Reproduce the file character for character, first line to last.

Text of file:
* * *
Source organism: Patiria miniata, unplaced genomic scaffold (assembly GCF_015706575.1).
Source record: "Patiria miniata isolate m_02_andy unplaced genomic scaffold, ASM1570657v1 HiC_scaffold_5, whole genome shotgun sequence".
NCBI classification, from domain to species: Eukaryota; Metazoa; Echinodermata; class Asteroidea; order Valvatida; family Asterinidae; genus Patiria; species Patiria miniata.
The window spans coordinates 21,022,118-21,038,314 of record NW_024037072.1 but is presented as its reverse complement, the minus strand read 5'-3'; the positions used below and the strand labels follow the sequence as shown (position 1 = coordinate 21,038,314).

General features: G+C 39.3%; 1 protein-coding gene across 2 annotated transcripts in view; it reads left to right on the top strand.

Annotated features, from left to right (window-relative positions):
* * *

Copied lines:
Source organism: Patiria miniata, unplaced genomic scaffold (assembly GCF_015706575.1).
Source record: "Patiria miniata isolate m_02_andy unplaced genomic scaffold, ASM1570657v1 HiC_scaffold_5, whole genome shotgun sequence".
NCBI classification, from domain to species: Eukaryota; Metazoa; Echinodermata; class Asteroidea; order Valvatida; family Asterinidae; genus Patiria; species Patiria miniata.
The window spans coordinates 21,022,118-21,038,314 of record NW_024037072.1 but is presented as its reverse complement, the minus strand read 5'-3'; the positions used below and the strand labels follow the sequence as shown (position 1 = coordinate 21,038,314).

General features: G+C 39.3%; 1 protein-coding gene across 2 annotated transcripts in view; it reads left to right on the top strand.

Annotated features, from left to right (window-relative positions):